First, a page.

Broken sleep helps train you for insomnia. My first child was born, as planned, with a midwife in our wooden bungalow, so he was home from the beginning—although it took us a week to realize he was there to stay. We woke instinctively to the feeling of being watched, one summer midnight. The red neon sign on the Hydra bacon factory glowed through the French doors, meeting the moonbeams above the bed. Our newborn stared in the silence, his eyes shining in the light. We imagined him communicating psychically to the mothership: “Two of the big ones have got me, but so far, they’re treating me well.”
Even now, my mother finds it hard to fall asleep without thinking of her grown children. When I was a teen, she’d wait up until I arrived home, pacing at the top of the stairs in her floral nightgown, refilling her water glass and checking the time on the grandfather clock. She lies restless in the dark and has nightmares sometimes. A mother never sleeps well, she says.
When it looked as though the United States would go to war with Iraq, L.A. Weekly mentioned an increase in women dreaming of Armageddon. In their nightmares, they had to protect their children from soldiers, nuclear bombs, gas, from apocalypse. One pediatrician said all his patients were concerned about the affect of the war on their children. A clinical psychologist, Dr Lois Nightingale, noticed an uptick in post partum depression. She likened it to a collective Jungian dream. “Life-and-death situations intensify the fears of mothers, who instinctually feel threatened by war,” she said. “Moms have these fantasies of ways their children could die and they rehearse these possibilities through what-ifs.” These days, Muslim American children are reportedly worried they will be kicked out of the country.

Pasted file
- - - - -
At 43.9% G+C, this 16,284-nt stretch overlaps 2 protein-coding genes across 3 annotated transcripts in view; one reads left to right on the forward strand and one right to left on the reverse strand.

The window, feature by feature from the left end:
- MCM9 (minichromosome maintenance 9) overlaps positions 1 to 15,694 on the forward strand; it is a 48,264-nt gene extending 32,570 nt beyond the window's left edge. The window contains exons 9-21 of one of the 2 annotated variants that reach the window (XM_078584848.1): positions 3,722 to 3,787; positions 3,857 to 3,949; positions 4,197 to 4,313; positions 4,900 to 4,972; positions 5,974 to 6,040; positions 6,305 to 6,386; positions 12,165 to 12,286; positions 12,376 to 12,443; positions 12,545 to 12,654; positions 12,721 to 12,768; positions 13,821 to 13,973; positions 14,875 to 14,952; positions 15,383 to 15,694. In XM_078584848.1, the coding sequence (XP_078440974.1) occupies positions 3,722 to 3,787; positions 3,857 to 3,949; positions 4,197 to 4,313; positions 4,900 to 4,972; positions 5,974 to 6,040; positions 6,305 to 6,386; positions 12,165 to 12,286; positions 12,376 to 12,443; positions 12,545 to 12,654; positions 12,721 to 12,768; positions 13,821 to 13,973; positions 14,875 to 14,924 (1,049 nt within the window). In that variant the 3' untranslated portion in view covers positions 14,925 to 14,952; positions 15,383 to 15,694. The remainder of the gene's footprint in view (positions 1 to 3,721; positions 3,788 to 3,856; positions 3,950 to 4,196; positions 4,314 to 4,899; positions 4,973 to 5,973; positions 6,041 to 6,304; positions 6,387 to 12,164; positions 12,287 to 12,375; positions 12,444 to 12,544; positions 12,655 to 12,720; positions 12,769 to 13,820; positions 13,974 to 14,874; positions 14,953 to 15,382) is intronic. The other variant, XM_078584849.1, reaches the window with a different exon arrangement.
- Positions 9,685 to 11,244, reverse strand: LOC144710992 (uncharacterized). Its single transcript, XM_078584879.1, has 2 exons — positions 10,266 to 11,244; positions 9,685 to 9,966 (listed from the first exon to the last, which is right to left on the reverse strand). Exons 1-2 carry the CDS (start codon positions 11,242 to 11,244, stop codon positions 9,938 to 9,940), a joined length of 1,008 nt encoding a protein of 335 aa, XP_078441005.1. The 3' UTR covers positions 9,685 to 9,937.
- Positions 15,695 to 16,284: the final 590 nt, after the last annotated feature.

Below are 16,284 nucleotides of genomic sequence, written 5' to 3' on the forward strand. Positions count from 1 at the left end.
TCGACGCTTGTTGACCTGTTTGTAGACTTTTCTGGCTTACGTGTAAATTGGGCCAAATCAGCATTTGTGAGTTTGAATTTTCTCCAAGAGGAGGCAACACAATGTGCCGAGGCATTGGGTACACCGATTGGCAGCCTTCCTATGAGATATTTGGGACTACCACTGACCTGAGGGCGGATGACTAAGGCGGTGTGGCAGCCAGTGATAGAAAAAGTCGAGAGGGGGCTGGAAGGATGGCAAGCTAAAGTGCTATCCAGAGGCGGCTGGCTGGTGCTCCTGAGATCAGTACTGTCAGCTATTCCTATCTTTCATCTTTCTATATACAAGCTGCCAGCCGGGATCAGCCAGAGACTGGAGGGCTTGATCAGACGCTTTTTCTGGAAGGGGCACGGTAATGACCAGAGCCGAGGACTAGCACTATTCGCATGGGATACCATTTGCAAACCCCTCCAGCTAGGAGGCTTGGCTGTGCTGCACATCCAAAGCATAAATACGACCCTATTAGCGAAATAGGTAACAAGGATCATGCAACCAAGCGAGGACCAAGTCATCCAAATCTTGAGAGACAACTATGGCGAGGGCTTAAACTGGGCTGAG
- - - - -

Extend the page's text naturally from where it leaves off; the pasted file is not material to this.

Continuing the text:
My youngest slept fitfully, electrified by dreams he could never describe. At two o’clock, I’d hear his feet shuffling on the oak floor or a shift in the air next to me, and I would wake up. He would clamber up and over me, wedging his head under mine, his hair pooling damply on the white sheets. As I sucked up his sweet boy-neck scent, his breathing eased and he would plunge, reassured, into dreamless sleep. So would I, knowing he was safe.
Toni Nealie is the author of The Miles Between Me, an essay collection that considers ideas on family, homeland, dispersal and heritage. Her essays have appeared in Guernica, The Prague Revue, The Offing, The Rumpus and Hobart. Her essay “the Displeasure of the Table” was nominated for a Pushcart Prize. Originally from New Zealand, she holds an MFA from Columbia College Chicago. She teaches, writes in Chicago, where she is Literary Editor of Newcity.